Comparisons heighten drama

Before-and-after comparisons tend to catch my eye in magazines or ads. I’ve been thinking recently, why are before-and-afters so alluring? What draws the viewer in? Why do brands feature these photos?

In general, comparisons heighten drama, because they make the difference between two objects more apparent. Your mind skips over the part where the two items are similar, and will naturally focus on the point of difference. Comparisons direct your attention in an intentional way.

Before-and-afters are a specific type of comparisons, because it shows the same person/object over time.

The story of possibility

It changes with the product, but the story arc is this: you are the ‘before’ right now, but you COULD be the ‘after.’

Here is an old IKEA bookshelf. After these DIY instructions, it looks like a chic piece from West Elm.

Here are your sparse, sad eyelashes. After this mascara, lash volume is increased by 400x.

Here is a dull t-shirt. After using this detergent, notice how bright the fabric looks.

Here is a pale, squishy middle-aged man. After P90X, he now looks like a Division 1 athlete.

The story is 100% focused on the benefit by showing the final result.

You see the person at Point A, then you see them at their final destination of Point B. In the middle, there was probably a lot of struggle.

Rationally, you know that it takes persistent effort to get in shape…

But the back-to-back placement of the photos imply that instant gratification is possible. You see a photo of Day 0, and then Day 90.

What’s not in the photos is the grind. Continuing to work out when your body wants to give up.

A before-and-after photo only shows the final image of success. People love to fantasize about shortcuts and silver bullets.

All good stories involve conflict and change. If there’s no conflict, there’s no story.

Before-and-afters show change. There is implied progress captured in the space between the frames, to reference Scott McCloud in Understanding Comics. The implied progress is what makes the story human and relatable.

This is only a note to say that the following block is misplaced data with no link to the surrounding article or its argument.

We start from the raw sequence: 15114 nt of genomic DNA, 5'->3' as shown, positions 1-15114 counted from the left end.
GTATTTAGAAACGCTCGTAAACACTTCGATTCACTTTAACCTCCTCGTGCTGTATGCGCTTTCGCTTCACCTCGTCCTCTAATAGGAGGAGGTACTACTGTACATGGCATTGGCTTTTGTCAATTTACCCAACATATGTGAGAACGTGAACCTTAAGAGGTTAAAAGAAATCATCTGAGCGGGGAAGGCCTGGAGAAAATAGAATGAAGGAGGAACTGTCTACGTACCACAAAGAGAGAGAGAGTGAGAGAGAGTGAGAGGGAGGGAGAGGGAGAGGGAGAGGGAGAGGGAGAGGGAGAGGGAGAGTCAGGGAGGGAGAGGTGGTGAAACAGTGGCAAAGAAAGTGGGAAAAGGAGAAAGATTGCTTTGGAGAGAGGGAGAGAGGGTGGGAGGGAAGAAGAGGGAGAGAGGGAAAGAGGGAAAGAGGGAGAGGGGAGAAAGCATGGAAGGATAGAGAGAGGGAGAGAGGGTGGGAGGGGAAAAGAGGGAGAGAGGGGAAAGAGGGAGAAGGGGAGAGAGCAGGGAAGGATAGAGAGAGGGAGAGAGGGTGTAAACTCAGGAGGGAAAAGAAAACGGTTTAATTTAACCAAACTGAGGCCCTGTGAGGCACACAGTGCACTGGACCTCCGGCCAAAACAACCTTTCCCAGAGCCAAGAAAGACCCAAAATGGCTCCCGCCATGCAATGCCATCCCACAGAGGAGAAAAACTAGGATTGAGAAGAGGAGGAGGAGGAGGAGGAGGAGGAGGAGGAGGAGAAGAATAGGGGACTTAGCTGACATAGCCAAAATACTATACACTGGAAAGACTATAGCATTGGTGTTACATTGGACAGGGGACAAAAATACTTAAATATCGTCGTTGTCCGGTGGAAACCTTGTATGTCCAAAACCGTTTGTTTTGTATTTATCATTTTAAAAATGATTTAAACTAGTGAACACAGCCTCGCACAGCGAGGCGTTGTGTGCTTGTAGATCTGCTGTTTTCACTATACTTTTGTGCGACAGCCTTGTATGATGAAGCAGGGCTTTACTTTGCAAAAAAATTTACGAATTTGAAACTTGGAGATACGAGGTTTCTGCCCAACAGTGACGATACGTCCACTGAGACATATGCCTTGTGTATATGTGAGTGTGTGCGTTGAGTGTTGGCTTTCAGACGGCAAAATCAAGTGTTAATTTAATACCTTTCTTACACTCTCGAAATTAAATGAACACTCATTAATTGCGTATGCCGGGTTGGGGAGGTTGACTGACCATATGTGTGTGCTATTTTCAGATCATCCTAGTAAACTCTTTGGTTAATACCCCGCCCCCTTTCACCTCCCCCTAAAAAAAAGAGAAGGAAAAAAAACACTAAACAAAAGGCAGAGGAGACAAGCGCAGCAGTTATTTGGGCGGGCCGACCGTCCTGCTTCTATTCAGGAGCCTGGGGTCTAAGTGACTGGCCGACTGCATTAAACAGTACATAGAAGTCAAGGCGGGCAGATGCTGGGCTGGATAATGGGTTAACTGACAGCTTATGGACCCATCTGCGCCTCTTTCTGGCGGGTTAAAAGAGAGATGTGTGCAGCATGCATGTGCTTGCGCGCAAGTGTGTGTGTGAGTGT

If an ad just showed a single image of an athletic person, the impact isn’t as great. When you see an overweight diabetic who became an Iron Man competitor, that’s when the story is impressive.

It’s the transformation and improvement over time — the sense of hope — that draws people in.

It gives you permission to dream.

Buying a lottery ticket lets you dream of what you’d do with the 8 million jackpot if you won.

Similarly, looking at before and after pictures lets you dream of being the person who experiences a jaw-dropping before and after.

Seeing a ‘before’ photo allows you to relate, to see yourself in those shoes. You can imagine being that person. If he can do it, so can I. Maybe I could be next. That’s a powerful sentiment.

If a brand’s product is the middle step to being the ‘after’ version of yourself, suddenly paying $19.50 seems like a no brainer.

Before-and-after photos appear objective.

Any piece of data can be manipulated to tell a certain story. Intellectually, we know that photos can be arranged, cropped, composed, and filtered.

But before-and-after photos have such a visceral pull showing a real close up of a real human being, that emotionally we believe that it’s real, because we want to believe.

Sure, the sample size could be ten people — yes, a popular skincare brand actually published statistics on their packaging citing this minuscule sample size.

Sure, the results may be atypical. The person photographed could be one out of 1,000 who had such an extreme and favorable outcome.

Sure, there could have been many other factors besides the product in question that contributed to why this person now looks like version 2.0 of themselves.

These are rational, logical points. When it comes to stories, though, they play on a whole other level. They tap into our emotions, insecurities, aspirations. Knowing the psychology behind before-and-afters helps, but we’ll likely still continue to be drawn to them, to imagine what our lives would be like if we were the ‘after’ version of ourselves.